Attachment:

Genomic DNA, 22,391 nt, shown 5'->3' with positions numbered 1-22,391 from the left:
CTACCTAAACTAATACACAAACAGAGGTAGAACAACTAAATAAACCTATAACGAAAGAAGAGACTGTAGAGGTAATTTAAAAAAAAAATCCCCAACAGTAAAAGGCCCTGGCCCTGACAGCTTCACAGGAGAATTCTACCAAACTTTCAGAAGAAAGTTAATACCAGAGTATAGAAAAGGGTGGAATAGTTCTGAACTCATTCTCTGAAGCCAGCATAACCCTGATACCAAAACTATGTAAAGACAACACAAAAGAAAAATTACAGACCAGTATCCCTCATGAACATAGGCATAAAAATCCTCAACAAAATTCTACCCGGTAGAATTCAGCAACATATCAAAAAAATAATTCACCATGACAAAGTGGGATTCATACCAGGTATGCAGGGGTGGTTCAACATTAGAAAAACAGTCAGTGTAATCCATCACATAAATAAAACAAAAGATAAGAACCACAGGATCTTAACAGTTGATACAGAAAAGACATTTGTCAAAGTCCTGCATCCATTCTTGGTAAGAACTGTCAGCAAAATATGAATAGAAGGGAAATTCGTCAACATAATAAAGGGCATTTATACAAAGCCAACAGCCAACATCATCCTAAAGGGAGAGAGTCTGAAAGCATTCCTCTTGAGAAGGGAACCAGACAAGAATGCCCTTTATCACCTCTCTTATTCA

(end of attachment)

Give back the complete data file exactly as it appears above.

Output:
Genomic DNA, 22,391 nt, shown 5'->3' with positions numbered 1-22,391 from the left:
CTACCTAAACTAATACACAAACAGAGGTAGAACAACTAAATAAACCTATAACGAAAGAAGAGACTGTAGAGGTAATTTAAAAAAAAAATCCCCAACAGTAAAAGGCCCTGGCCCTGACAGCTTCACAGGAGAATTCTACCAAACTTTCAGAAGAAAGTTAATACCAGAGTATAGAAAAGGGTGGAATAGTTCTGAACTCATTCTCTGAAGCCAGCATAACCCTGATACCAAAACTATGTAAAGACAACACAAAAGAAAAATTACAGACCAGTATCCCTCATGAACATAGGCATAAAAATCCTCAACAAAATTCTACCCGGTAGAATTCAGCAACATATCAAAAAAATAATTCACCATGACAAAGTGGGATTCATACCAGGTATGCAGGGGTGGTTCAACATTAGAAAAACAGTCAGTGTAATCCATCACATAAATAAAACAAAAGATAAGAACCACAGGATCTTAACAGTTGATACAGAAAAGACATTTGTCAAAGTCCTGCATCCATTCTTGGTAAGAACTGTCAGCAAAATATGAATAGAAGGGAAATTCGTCAACATAATAAAGGGCATTTATACAAAGCCAACAGCCAACATCATCCTAAAGGGAGAGAGTCTGAAAGCATTCCTCTTGAGAAGGGAACCAGACAAGAATGCCCTTTATCACCTCTCTTATTCA